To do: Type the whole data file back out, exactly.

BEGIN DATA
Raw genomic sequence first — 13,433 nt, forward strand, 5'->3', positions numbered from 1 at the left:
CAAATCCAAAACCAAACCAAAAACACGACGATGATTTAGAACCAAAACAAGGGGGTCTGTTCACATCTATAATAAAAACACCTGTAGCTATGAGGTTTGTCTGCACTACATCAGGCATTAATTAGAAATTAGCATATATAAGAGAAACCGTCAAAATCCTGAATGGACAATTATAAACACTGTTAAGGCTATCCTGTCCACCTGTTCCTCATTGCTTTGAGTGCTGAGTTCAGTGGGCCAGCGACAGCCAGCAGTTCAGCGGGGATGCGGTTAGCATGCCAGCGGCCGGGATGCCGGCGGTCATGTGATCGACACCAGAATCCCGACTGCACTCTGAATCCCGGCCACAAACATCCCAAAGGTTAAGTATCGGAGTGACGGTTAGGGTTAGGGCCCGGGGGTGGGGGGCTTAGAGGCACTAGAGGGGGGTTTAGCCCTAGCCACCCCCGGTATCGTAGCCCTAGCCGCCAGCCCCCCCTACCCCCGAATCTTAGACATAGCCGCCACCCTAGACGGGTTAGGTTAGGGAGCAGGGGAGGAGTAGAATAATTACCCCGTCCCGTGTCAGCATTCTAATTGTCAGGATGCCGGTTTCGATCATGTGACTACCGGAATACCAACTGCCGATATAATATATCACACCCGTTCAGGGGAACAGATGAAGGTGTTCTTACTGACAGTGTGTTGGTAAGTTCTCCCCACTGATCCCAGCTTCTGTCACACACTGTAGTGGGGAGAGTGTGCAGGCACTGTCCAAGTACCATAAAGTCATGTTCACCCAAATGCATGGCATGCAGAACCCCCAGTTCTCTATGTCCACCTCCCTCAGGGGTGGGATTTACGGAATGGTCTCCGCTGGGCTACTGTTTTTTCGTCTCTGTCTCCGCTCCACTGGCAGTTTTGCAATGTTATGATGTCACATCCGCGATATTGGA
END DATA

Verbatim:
Raw genomic sequence first — 13,433 nt, forward strand, 5'->3', positions numbered from 1 at the left:
CAAATCCAAAACCAAACCAAAAACACGACGATGATTTAGAACCAAAACAAGGGGGTCTGTTCACATCTATAATAAAAACACCTGTAGCTATGAGGTTTGTCTGCACTACATCAGGCATTAATTAGAAATTAGCATATATAAGAGAAACCGTCAAAATCCTGAATGGACAATTATAAACACTGTTAAGGCTATCCTGTCCACCTGTTCCTCATTGCTTTGAGTGCTGAGTTCAGTGGGCCAGCGACAGCCAGCAGTTCAGCGGGGATGCGGTTAGCATGCCAGCGGCCGGGATGCCGGCGGTCATGTGATCGACACCAGAATCCCGACTGCACTCTGAATCCCGGCCACAAACATCCCAAAGGTTAAGTATCGGAGTGACGGTTAGGGTTAGGGCCCGGGGGTGGGGGGCTTAGAGGCACTAGAGGGGGGTTTAGCCCTAGCCACCCCCGGTATCGTAGCCCTAGCCGCCAGCCCCCCCTACCCCCGAATCTTAGACATAGCCGCCACCCTAGACGGGTTAGGTTAGGGAGCAGGGGAGGAGTAGAATAATTACCCCGTCCCGTGTCAGCATTCTAATTGTCAGGATGCCGGTTTCGATCATGTGACTACCGGAATACCAACTGCCGATATAATATATCACACCCGTTCAGGGGAACAGATGAAGGTGTTCTTACTGACAGTGTGTTGGTAAGTTCTCCCCACTGATCCCAGCTTCTGTCACACACTGTAGTGGGGAGAGTGTGCAGGCACTGTCCAAGTACCATAAAGTCATGTTCACCCAAATGCATGGCATGCAGAACCCCCAGTTCTCTATGTCCACCTCCCTCAGGGGTGGGATTTACGGAATGGTCTCCGCTGGGCTACTGTTTTTTCGTCTCTGTCTCCGCTCCACTGGCAGTTTTGCAATGTTATGATGTCACATCCGCGATATTGGA